Fifteen of the 44 men (34%) no longer had any cores positive. However, PSA did not go down so they may or may not still have prostate cancer. It also appeared that baseline vitamin D levels were important because men with higher baseline vitamin D levels had fewer cores positive for cancer and lower Gleason scores.

The authors report that the main problem with the study was the lack of a control group, other than historical groups of men treated conservatively. However, with 60% of the men responding to vitamin D, I wonder if an ethics committee would allow a randomized controlled trial, knowing some men in the control group would be vitamin D deficient.

About John Cannell, MD

Dr. John Cannell is founder of the Vitamin D Council. He has written many peer-reviewed papers on vitamin D and speaks frequently across the United States on the subject. Dr. Cannell holds an M.D. and has served the medical field as a general practitioner, emergency physician, and psychiatrist.

10 Responses to A step in the right direction: vitamin D and prostate cancer

  1. Wonder what would have happened if 10,000 i.u. were administered daily? Wonder what would have happened if 20,000 i.u. were administered daily? Or, if higher doses were administered on a pulse basis? Just have to wonder….

  2. My Brother was a police officer and loved working nights. Every weekend he would go on a bike ride or fish, anything outdoors. When he was 50 he directed the SWAT team at Columbine…soon after he was diagnosed with prostate cancer. Gleason score was 11 so it was very aggressive. Docs treated the cancer with surgery, seeds, radiation, drugs…everything but at 58 he died a miserable death. Sincer cancer takew years to develop I have often wondered if his working nights and lack of Vitamin D was the culprit?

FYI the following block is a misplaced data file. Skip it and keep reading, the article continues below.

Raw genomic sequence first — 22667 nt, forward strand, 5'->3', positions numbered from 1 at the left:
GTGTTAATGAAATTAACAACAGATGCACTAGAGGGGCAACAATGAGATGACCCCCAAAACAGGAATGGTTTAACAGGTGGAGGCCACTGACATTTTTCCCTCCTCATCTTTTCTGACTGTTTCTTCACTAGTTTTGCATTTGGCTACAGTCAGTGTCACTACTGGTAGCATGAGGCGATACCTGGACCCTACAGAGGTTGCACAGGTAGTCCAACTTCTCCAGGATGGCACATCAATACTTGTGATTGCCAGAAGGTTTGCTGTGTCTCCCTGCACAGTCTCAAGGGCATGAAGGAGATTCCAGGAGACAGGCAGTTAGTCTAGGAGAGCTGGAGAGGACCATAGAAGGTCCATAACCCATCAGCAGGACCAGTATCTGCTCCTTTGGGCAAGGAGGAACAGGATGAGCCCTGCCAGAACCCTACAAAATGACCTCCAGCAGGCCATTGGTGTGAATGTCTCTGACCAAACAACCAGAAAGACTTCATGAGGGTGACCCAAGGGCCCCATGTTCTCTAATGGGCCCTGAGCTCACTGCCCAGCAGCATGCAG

3. The study would be more relevant if their were Vitamin D values at the start and at the end of the study.

  4. Brant Cebulla says:

    To date, it is believed that vitamin D plays a bigger role in preventing lethal prostate cancer than prostate cancer incidence in general. It is also known that a higher 25(OH)D level at diagnosis is associated with an improved chance of survival.

    Who knows? Thank you for sharing your story on your brother.

  5. Brant Cebulla says:

    I’m looking at the study in hand. They did:
    The mean 25(OH)D increased from 32.8 ng/ml to 66.2 ng/ml.
    PTH decreased from 45.5 to 36.2.
    1,25(OH)2D increased from 37.8 to 46.6.

  6. I wonder if the results would have been even better if a mean level 25(OH)D of 80-90 ng/ml had been reached.

  7. There actually were two studies this month showing reduction of Prostate Cancer with high levels of vitamin D. The other study used 10,000 and 40,000 IU of vitamin D daily.

  8. Pretty active area of research:
    “High Dose” “Vitamin D” 69 US Clinical Trials listed as of April 2012
    “Prostate” “Vitamin D” 26 US Clinical Trials listed as of April 2012

  9. I hope that doctors will start testing 25(OH)D level at the same time they test for psa. How many men must suffer perhaps needlessly before this simple step is taken?